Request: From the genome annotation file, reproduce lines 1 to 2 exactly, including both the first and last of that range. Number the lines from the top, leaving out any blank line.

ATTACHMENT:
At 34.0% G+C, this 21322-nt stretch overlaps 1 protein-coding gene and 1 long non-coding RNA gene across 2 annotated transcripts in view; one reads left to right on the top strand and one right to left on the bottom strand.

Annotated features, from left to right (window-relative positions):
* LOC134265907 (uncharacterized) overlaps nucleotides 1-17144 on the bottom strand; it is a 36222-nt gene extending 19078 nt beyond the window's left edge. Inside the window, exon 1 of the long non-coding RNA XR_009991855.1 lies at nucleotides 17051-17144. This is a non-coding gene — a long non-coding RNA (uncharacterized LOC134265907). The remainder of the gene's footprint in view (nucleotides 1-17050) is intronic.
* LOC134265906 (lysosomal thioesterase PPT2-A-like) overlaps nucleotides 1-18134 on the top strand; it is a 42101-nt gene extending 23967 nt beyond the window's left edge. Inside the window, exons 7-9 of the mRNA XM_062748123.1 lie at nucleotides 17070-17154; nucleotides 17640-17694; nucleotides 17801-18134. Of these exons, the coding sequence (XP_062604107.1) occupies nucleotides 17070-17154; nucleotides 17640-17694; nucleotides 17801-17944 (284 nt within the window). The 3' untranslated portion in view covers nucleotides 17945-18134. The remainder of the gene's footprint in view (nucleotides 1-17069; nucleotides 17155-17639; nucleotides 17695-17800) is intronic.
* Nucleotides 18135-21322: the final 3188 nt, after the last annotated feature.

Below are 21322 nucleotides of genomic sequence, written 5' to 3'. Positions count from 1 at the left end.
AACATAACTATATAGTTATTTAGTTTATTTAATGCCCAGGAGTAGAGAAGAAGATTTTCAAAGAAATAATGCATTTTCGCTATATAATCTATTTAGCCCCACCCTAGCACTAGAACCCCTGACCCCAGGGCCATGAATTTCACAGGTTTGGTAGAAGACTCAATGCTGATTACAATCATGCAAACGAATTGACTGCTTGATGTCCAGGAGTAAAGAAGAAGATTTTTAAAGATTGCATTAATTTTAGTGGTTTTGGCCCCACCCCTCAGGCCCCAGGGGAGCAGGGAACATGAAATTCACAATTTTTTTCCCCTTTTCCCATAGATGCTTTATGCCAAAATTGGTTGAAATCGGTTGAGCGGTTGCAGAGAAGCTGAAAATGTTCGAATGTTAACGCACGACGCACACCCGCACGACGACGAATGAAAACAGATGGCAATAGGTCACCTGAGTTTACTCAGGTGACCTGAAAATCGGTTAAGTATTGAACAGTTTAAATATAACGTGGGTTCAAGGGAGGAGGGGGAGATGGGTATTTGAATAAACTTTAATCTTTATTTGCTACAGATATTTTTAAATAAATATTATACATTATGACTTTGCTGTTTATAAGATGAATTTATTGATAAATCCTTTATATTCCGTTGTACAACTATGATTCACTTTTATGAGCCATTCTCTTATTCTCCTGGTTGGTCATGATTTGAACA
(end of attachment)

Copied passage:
At 34.0% G+C, this 21322-nt stretch overlaps 1 protein-coding gene and 1 long non-coding RNA gene across 2 annotated transcripts in view; one reads left to right on the top strand and one right to left on the bottom strand.

Annotated features, from left to right (window-relative positions):